- Great fundraising offers. Give your donors specific, compelling, exciting things they can do to change the world through your organization. The standard unrestricted "support us" offer doesn't necessarily meet their need for meaning and connection.
- Be thankful. They need to know -- quickly and specifically -- that you got their gift, you put it to work, and you're grateful for their generosity.
- Report back. This is the difference between winners and losers in Boomer fundraising. Show them what their giving accomplished. The more specific and emotional you are at this stage, the better.
Monday, November 11, 2013
BIG's Blog: 1+1 = Several Million Dollars
In one of my posts last week, I opined that “your fundraising model is so screwed right now.” The reason I pointed this out was that you do not have the digital business model to accomplish what needs to be done to connect with younger generational cohorts, beginning with the impressively large Baby Boomer generational cohort.
Gordon Plutsky, who is both employed as a Chief Marketing Officer for King Fish Media as well as an adjunct professor at Endicott College, and Jeff Brooks, the creative director of TrueSense Marketing, had their ideas merged by Mr. Brooks in a recent post on Future Fundraising Now.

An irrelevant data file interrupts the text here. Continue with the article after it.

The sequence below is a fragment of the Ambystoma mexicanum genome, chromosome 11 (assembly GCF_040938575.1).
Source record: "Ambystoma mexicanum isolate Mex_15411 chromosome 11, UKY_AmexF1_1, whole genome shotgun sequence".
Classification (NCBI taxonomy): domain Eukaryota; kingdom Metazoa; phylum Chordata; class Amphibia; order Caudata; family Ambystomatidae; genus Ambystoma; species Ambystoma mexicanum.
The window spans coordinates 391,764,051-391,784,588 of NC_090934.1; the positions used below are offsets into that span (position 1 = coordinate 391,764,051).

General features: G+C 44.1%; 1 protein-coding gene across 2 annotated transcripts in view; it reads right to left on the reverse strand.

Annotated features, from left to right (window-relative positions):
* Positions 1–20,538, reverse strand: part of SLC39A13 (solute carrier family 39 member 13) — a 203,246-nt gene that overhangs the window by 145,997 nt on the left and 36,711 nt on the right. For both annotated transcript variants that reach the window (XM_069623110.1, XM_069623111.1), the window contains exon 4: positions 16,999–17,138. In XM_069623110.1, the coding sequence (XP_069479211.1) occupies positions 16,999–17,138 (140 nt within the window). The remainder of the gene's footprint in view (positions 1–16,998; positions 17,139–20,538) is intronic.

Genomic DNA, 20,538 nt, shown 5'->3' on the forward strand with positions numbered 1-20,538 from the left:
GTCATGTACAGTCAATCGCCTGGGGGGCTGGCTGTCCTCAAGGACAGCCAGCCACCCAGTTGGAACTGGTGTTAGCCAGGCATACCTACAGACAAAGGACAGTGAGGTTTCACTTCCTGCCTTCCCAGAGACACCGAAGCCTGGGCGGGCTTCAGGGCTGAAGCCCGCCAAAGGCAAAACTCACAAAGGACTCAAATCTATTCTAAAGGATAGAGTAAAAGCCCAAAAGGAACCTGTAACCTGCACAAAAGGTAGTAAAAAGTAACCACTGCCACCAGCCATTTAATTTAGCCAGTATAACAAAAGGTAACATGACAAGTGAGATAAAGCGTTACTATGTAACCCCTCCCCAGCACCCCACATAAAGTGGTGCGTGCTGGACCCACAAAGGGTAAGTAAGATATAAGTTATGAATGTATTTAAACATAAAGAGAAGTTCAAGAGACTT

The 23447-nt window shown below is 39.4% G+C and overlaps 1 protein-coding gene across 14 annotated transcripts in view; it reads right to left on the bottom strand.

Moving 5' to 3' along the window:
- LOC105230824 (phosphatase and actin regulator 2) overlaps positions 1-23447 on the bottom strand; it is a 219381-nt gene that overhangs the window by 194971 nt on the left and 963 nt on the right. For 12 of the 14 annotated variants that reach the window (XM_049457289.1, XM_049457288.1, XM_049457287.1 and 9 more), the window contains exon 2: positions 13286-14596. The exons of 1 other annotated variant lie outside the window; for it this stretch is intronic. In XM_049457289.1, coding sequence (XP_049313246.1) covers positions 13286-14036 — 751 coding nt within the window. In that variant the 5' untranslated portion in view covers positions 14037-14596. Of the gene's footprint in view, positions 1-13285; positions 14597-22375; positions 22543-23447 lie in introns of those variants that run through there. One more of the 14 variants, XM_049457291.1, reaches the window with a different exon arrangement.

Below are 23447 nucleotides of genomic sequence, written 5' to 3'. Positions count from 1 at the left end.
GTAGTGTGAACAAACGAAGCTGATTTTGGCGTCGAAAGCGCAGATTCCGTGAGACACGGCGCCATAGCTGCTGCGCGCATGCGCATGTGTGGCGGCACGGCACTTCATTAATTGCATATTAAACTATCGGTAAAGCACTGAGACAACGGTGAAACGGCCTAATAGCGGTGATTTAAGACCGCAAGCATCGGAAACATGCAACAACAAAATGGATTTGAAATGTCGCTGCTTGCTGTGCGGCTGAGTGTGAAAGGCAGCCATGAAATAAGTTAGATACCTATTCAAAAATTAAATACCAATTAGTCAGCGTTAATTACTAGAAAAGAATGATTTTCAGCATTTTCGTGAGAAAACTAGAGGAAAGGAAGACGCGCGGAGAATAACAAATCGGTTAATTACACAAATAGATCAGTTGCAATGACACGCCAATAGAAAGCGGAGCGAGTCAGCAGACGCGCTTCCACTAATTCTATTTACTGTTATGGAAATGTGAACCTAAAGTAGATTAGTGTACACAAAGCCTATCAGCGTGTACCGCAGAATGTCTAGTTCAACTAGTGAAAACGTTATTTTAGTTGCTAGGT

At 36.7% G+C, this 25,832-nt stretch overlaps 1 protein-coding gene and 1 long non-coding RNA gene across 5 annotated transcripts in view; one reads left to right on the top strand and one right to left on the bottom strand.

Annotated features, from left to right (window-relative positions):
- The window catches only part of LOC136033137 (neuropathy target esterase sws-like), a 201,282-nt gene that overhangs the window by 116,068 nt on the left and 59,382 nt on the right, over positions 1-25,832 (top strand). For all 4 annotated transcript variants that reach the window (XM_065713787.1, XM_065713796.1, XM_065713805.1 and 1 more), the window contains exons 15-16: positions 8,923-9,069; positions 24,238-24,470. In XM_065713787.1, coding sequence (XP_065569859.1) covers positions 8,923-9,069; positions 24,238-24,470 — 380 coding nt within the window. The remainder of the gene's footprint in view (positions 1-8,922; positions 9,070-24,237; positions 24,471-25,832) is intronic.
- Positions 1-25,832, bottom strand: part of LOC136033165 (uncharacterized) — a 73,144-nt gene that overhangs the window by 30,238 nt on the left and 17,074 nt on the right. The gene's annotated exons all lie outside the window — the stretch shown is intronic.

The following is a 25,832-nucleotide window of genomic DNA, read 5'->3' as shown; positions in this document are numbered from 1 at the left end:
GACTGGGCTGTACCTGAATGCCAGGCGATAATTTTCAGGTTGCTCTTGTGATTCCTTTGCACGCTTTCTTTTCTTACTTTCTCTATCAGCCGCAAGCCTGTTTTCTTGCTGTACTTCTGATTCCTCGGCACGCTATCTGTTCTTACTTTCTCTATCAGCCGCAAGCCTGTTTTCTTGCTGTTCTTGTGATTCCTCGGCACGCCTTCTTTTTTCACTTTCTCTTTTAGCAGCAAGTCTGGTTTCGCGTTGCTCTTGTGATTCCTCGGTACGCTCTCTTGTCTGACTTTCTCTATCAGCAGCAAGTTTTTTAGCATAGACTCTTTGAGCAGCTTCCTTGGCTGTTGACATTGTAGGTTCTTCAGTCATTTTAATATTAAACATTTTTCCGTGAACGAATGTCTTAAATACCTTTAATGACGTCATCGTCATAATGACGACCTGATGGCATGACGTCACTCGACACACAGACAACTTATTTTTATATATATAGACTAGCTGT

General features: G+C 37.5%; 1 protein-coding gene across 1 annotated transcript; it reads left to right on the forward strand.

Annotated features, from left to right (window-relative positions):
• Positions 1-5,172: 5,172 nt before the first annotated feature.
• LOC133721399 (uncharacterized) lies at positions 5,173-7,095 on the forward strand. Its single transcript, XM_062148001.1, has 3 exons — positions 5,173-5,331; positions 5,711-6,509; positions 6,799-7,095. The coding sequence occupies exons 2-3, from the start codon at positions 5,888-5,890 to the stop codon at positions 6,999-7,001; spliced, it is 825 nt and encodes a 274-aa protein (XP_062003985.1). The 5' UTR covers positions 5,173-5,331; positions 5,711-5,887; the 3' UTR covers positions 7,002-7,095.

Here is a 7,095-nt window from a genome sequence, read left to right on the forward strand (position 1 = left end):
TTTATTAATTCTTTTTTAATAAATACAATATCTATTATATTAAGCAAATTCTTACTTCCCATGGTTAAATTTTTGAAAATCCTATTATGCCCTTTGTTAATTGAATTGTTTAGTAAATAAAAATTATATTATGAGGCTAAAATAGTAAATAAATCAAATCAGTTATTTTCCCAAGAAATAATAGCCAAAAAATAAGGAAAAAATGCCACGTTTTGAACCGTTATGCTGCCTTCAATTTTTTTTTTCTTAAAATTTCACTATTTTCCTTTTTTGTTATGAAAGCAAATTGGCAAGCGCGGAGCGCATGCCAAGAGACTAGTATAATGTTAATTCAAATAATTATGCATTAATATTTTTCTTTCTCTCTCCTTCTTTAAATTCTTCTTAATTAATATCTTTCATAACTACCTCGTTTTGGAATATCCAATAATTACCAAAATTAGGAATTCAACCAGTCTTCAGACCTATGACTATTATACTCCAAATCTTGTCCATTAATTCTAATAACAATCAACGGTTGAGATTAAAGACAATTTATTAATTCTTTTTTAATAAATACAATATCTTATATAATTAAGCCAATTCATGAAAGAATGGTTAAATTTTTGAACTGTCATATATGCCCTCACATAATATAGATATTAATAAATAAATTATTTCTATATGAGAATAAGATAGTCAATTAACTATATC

To be successful with Boomers, Mr. Brooks synthesized Mr. Plutsky’s points (that were made for commercial marketers) and translated them into three points for nonprofit fundraisers.
Can you do this with your mail-centric fundraising and communication business model? Barely! Of course, if barely is good enough for you, then go for it.
Or, move 100% online to engage Boomers, Gen-X, and Millennials.
You’ve got a window of opportunity . . . don’t waste it.
-MikeWelcome to BIG's Blog! Please feel free to forward this post to your friends and coworkers...and email me a comment at: firstname.lastname@example.org